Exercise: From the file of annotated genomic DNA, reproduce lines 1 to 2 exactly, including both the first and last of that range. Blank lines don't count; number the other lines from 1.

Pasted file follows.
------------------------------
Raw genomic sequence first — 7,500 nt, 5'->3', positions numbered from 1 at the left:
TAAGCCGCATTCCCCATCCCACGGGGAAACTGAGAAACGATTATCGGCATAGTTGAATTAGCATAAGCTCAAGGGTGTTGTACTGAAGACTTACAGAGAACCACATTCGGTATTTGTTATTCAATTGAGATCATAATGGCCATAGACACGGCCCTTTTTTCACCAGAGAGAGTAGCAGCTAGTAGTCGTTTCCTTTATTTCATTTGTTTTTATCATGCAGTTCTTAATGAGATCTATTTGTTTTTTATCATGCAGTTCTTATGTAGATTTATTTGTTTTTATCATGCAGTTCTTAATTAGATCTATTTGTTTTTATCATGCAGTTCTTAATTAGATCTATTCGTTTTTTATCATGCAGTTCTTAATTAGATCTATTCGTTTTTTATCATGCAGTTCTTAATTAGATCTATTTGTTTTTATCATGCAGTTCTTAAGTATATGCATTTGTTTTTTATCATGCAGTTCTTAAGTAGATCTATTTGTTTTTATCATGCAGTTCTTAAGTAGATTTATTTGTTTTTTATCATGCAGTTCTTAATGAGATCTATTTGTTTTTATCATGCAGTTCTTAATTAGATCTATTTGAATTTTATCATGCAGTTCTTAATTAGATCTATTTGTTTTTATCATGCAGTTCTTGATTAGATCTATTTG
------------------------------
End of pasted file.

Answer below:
Raw genomic sequence first — 7,500 nt, 5'->3', positions numbered from 1 at the left:
TAAGCCGCATTCCCCATCCCACGGGGAAACTGAGAAACGATTATCGGCATAGTTGAATTAGCATAAGCTCAAGGGTGTTGTACTGAAGACTTACAGAGAACCACATTCGGTATTTGTTATTCAATTGAGATCATAATGGCCATAGACACGGCCCTTTTTTCACCAGAGAGAGTAGCAGCTAGTAGTCGTTTCCTTTATTTCATTTGTTTTTATCATGCAGTTCTTAATGAGATCTATTTGTTTTTTATCATGCAGTTCTTATGTAGATTTATTTGTTTTTATCATGCAGTTCTTAATTAGATCTATTTGTTTTTATCATGCAGTTCTTAATTAGATCTATTCGTTTTTTATCATGCAGTTCTTAATTAGATCTATTCGTTTTTTATCATGCAGTTCTTAATTAGATCTATTTGTTTTTATCATGCAGTTCTTAAGTATATGCATTTGTTTTTTATCATGCAGTTCTTAAGTAGATCTATTTGTTTTTATCATGCAGTTCTTAAGTAGATTTATTTGTTTTTTATCATGCAGTTCTTAATGAGATCTATTTGTTTTTATCATGCAGTTCTTAATTAGATCTATTTGAATTTTATCATGCAGTTCTTAATTAGATCTATTTGTTTTTATCATGCAGTTCTTGATTAGATCTATTTG